Gen Saleh’s empty gift to artistes, list of rights for music industry

Saturday August 14 2021
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Some of the artistes who attended the retreat in Gulu last month take a group photo with Operation Wealth Creation chief coordinator Gen Salim Saleh (centre). PHOTO/COURTESY

By Ray Clyde Muddu-Awulira

Gen Caleb Akandwanaho, better known as Salim Saleh’s recent efforts to save the music industry are well-intentioned. 

The general has made several well-documented interventions for the benefit of key stakeholders in the creative arts through the Operation Wealth Creation (OWC) programme that he oversees as chief coordinator. One such move was the Gulu retreat in July, focused on ‘strengthening the cultural and creative industry in Uganda’.

The participants were awarded attendance certificates at the end of the retreat.
Regrettably, the caring military general and Luweero Bush War veteran, codenamed chief government listener, has fallen prey to crafty plots of a few individuals and entities in the creative arts industry.

This clique is bent on milking the industry and giving back a mere pittance, and have no long-term objective of guaranteeing prosperity of the artistes. 

One such questionable entity is the Uganda Performing Rights Society (UPRS), a company limited by guarantee, which from the onset, has been managed by an inner circle, who have barely served their true demographic but have often courted, used and taken advantage of less enlightened or sometimes only semi-literate hit makers to sustain their selfish agenda.

Misconception
Listening to a Bebe Cool report on NBS’s Uncut Sabula recently, one could not help but notice that Ugandan performers, including the legend of creative arts himself, had spent the better part of their Gulu retreat feeding on falsehoods perpetrated by agents of UPRS, who misleadingly claimed to be the only legal entity required to collect royalties of musical works on behalf of all stakeholders in the music industry. 

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Musician Bebe Cool. PHOTO/FILE/COURTESY

The truth is, their assertion is based on a deliberately wrong interpretation of the copyright law in regards to collecting societies under the Copyright and Neighbouring Rights Act, 2006, and the Copyright and Neighbouring Rights Regulations of 2010. 

The law states, in part, that only one licensing agency is mandated to manage a specific bundle or set of rights associated with any given artisan sector, a phrase that is amateurishly understood by UPRS to refer to a monopoly of management, which is false.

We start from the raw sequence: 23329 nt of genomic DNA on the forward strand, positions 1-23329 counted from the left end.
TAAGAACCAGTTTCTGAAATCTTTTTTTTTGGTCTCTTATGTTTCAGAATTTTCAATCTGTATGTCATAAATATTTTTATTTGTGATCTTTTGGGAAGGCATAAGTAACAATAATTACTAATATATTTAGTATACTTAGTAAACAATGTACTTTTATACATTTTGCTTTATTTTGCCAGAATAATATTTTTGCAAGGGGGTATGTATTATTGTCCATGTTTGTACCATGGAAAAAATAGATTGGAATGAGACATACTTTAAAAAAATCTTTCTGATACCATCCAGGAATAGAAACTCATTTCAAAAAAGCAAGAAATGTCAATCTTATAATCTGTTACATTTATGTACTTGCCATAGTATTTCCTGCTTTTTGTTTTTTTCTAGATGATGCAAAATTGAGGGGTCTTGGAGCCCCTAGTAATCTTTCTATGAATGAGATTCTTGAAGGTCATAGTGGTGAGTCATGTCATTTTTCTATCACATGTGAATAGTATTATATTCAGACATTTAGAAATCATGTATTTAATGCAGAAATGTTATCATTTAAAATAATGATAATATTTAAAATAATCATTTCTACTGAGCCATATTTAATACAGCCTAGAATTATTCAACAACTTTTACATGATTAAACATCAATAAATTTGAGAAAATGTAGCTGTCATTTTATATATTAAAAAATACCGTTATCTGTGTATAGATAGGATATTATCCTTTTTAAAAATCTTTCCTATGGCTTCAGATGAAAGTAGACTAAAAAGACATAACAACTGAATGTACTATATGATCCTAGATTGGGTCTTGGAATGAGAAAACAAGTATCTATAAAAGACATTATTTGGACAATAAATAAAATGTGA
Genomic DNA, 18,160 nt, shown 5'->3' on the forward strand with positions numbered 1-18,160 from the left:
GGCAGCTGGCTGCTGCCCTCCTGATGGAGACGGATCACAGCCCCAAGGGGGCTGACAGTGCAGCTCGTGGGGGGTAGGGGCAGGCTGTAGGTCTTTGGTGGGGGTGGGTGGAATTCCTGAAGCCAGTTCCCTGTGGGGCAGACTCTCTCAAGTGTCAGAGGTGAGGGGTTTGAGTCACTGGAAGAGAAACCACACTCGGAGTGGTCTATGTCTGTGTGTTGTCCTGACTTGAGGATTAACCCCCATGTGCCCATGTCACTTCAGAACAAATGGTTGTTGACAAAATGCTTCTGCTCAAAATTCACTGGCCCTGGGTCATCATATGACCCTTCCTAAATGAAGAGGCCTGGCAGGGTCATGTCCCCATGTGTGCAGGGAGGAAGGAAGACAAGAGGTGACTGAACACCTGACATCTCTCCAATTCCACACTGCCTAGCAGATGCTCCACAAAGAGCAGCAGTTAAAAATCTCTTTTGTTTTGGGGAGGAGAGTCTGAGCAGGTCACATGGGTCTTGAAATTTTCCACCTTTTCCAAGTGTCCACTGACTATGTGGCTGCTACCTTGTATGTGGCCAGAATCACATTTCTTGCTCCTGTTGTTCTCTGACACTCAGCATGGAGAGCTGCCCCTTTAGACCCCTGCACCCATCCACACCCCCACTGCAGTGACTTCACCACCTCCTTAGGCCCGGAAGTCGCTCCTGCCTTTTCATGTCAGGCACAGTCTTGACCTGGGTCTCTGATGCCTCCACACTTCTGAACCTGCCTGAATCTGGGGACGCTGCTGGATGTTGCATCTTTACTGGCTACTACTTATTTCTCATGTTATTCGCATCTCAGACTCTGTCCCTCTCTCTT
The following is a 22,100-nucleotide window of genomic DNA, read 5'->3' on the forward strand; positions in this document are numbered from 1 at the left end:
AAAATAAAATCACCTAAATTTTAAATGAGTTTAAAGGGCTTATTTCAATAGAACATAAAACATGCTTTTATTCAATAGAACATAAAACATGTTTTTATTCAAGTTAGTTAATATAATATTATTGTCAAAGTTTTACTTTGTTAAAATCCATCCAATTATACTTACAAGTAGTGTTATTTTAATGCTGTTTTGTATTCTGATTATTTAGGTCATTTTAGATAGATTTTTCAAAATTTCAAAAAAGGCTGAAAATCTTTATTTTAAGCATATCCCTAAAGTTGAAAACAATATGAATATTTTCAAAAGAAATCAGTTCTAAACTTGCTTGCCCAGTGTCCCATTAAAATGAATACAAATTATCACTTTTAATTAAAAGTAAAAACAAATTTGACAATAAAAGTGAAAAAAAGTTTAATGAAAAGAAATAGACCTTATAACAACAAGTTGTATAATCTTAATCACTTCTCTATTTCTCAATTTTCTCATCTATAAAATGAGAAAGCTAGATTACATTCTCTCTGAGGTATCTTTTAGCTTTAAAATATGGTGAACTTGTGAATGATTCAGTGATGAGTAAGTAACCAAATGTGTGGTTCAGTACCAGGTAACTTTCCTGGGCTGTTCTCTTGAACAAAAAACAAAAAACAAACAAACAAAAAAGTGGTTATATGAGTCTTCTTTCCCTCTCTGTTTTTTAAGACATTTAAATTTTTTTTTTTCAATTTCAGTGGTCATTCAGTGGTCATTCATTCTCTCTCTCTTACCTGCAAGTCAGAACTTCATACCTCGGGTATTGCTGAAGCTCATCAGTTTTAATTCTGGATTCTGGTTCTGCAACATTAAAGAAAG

The bundling does not mean the issuance of performing rights licences in a given artisan sector should monopolistically be under one public performance licenser, but rather it is meant to parcel up the rights of related entities within a given artisan sector for ease of management. 

Categories of music rights
Musical works have majorly four copyright and neighbouring rights owners; and these are songwriters, also known as authors; producers, also known as composers; performers, also known as artistes, and record labels or companies that usually do the combined duties of talent and project management and promotion. 

As per their memorandum of understanding (MoU), UPRS manages the performing rights of musical works on behalf of authors and composers only. This gives them the legal mandate to collect royalties or issue performing rights licences on behalf of songwriters and audio-producers.

That means, as per the copyright law, there is to be no other copyright collective that can be mandated to manage the performing rights of songwriters and audio-producers apart from UPRS, whose bundle of rights encompasses those two groups of musical artisans. 

But the music industry does not start and end with authors and composers alone, there are other stakeholders, including performers, promoters and talent managers. As things stand, there’s no collecting society that manages the performing rights of artisan works on behalf of performers and record companies, and it would not be a violation of the law if the Uganda Musicians Association (UMA) took on the legal mandate to collect royalties or issue performing licences on behalf of artistes, talent managers and promoters. 

Winnie Nwagi’s ‘Musaawo’ project